DUBAI // Animal rights activists are calling on internet regulators to block access to classified websites that host advertisements selling tigers, lions and cheetahs.
The Middle East Animal Foundation has approached the Ministry of Environment and Water with a list of Dubai-based sites that host adverts selling anything from jaguars to Siberian tigers.
While it is illegal to buy or sell animals without the correct paperwork, it is not clear what the rules are with regards to hosting the adverts. Site owners have previously claimed they are not doing anything wrong.
"If there isn't already a law, there certainly should be," said Debbie Spalton, from the MEAF.
"If it's illegal to sell without the correct documentation, surely the website that is hosting these adverts must, by definition, also be breaking laws. I don't see how they can't be."
Last year, a survey carried out by the International Fund for Animal Welfare (Ifaw) showed 796 live animal advertisements posted on 11 websites.
None included documentary proof that those who placed them were complying with the law, while only 20.7 per cent of the ads said the necessary documents were available.
Certificates from Cites, the Convention on International Trade in Endangered Species, without which buying and selling animals is illegal, are issued by the Ministry of Environment and Water, and are issued only for legitimate breeding needs.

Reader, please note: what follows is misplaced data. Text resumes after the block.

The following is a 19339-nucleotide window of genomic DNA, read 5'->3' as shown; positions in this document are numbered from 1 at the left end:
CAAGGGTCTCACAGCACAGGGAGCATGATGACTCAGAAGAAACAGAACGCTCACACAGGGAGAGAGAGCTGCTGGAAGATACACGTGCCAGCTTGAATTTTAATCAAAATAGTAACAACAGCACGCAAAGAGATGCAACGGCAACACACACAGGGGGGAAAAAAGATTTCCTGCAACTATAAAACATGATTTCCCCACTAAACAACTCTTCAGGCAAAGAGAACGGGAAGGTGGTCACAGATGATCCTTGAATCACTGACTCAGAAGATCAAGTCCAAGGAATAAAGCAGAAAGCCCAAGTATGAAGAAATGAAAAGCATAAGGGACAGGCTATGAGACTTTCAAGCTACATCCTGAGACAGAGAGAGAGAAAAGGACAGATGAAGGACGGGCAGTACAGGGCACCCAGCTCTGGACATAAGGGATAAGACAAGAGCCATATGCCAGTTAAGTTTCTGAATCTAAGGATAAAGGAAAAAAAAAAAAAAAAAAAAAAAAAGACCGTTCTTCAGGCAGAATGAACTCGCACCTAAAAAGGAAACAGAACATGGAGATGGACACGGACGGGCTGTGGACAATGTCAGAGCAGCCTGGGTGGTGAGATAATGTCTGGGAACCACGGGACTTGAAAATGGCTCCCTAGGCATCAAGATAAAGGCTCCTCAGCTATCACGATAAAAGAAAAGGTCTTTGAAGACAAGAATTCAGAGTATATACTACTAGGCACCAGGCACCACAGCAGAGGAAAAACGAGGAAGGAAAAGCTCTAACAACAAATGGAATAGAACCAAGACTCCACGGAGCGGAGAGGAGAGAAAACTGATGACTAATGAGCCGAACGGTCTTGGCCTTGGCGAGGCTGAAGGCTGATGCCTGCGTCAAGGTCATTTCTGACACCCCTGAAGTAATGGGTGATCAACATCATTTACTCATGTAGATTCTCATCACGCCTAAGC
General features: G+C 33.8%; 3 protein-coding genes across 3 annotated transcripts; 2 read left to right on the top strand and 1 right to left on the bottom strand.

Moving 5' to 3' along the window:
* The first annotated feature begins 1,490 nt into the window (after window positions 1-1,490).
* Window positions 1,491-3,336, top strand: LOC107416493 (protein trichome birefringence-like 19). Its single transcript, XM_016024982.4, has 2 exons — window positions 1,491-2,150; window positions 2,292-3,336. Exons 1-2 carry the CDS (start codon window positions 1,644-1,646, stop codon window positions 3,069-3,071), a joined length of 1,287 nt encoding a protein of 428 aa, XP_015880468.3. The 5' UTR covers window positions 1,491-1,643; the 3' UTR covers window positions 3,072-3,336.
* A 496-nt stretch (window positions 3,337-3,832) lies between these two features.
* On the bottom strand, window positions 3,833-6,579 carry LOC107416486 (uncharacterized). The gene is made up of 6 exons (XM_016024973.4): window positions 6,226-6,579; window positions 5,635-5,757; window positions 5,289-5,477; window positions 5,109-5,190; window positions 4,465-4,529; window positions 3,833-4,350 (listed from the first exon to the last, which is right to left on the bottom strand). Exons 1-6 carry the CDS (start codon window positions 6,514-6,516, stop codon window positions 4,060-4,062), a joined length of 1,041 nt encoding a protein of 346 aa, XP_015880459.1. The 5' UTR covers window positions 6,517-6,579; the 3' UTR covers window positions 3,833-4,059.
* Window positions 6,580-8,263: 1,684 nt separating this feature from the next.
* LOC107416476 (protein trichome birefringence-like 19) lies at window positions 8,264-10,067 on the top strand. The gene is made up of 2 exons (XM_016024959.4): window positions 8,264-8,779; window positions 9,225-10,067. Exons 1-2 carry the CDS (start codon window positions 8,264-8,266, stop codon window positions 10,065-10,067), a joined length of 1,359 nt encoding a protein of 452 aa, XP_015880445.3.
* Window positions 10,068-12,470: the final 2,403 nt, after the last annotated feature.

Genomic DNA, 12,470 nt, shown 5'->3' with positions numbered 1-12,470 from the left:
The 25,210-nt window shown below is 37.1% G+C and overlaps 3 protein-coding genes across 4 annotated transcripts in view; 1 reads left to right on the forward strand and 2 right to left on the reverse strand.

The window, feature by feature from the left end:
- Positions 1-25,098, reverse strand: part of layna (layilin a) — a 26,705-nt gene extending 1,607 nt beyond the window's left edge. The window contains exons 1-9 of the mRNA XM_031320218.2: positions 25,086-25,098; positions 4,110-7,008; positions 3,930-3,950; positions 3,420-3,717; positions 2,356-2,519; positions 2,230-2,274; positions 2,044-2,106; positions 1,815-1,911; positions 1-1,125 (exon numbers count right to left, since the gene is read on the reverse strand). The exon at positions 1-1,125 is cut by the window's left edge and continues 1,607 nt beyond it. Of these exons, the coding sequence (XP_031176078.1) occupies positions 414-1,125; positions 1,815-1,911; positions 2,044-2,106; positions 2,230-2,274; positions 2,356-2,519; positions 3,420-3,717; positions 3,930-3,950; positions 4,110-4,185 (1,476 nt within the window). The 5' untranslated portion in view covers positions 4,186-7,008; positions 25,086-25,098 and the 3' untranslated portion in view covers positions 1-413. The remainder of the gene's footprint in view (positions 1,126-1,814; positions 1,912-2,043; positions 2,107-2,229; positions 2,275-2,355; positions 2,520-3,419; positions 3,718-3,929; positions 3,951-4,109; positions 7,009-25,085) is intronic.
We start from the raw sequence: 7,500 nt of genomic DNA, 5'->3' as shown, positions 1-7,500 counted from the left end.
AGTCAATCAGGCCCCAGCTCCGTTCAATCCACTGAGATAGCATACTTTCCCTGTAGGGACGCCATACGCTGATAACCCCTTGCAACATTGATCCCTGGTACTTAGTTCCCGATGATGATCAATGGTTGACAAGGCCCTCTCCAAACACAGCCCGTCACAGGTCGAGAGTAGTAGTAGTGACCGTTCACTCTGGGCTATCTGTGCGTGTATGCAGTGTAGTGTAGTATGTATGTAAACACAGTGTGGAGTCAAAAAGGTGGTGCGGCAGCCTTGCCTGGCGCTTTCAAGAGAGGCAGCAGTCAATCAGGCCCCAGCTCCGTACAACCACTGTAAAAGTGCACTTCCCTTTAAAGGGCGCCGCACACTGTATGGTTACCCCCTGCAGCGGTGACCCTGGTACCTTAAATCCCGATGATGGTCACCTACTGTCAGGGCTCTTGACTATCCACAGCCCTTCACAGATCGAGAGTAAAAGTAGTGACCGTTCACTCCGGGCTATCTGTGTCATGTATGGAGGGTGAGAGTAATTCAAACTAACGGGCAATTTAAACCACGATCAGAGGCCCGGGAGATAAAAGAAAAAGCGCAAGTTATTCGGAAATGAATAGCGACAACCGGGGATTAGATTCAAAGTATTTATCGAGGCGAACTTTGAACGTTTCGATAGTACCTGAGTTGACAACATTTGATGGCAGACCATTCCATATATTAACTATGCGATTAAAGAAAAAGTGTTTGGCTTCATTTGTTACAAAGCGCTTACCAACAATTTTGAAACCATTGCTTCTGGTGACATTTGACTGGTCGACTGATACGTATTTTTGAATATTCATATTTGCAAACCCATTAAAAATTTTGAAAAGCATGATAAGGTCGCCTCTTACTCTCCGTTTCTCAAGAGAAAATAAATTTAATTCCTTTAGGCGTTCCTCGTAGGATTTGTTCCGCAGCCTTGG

However, many adverts on sites claim that animals do have paperwork, although there are no photographs to prove it.
One advert on Dubailocalads.com, was offering cheetah, jaguar, white lion and tiger cubs for Dh3,000 each. The cubs were said to be "home raised" and from the third generation in captivity.
"They are potty trained and have all papers," the advert said. "They do love the company of kids and other pets."
The site administrators did not respond to a request for comment.
Another site, Dubai Moon Souq, has only one advert for an endangered species, a white tiger cub, for sale for Dh9,000. The owner of that site told The National two years ago that he was not aware that hosting adverts was wrong.
"If this is not allowed to be sold, we need someone from the municipality or the police to come and tell us this," he said at the time.
The local office of Cites has described the advertising of animals online as a legal "grey area".
In February, the UAE ratified the London Declaration on Wildlife Trade, which was hoped would bring about tougher rules on the online sale of big cats.
The ministry was unavailable for comment on what specific steps it was planning to take.
However, Dr Elsayed Mohammed, the Middle East regional director of Ifaw, said earlier this year he was aware of the authority drafting new rules in this respect.
Ms Spalton said animals such as tigers or lions currently being kept by private individuals should be rescued and given to a proper breeding programme.
"They belong in the wild," she said. "They don't belong in a cage to be let out on party night at the weekend and shown off to the neighbours.
"They're not a gimmick, nor should they be ridden like a horse," she said, referring to pictures of a Gulf national riding on the back of a lion that circulated on social media recently.
"It's a death sentence for an animal. When they get older, they get out of control. Suddenly they're not cute cubs to be put in the back of a Lamborghini.
"A lot of them end up in a sad situation and some of them get put down, because their owners can't handle them any more."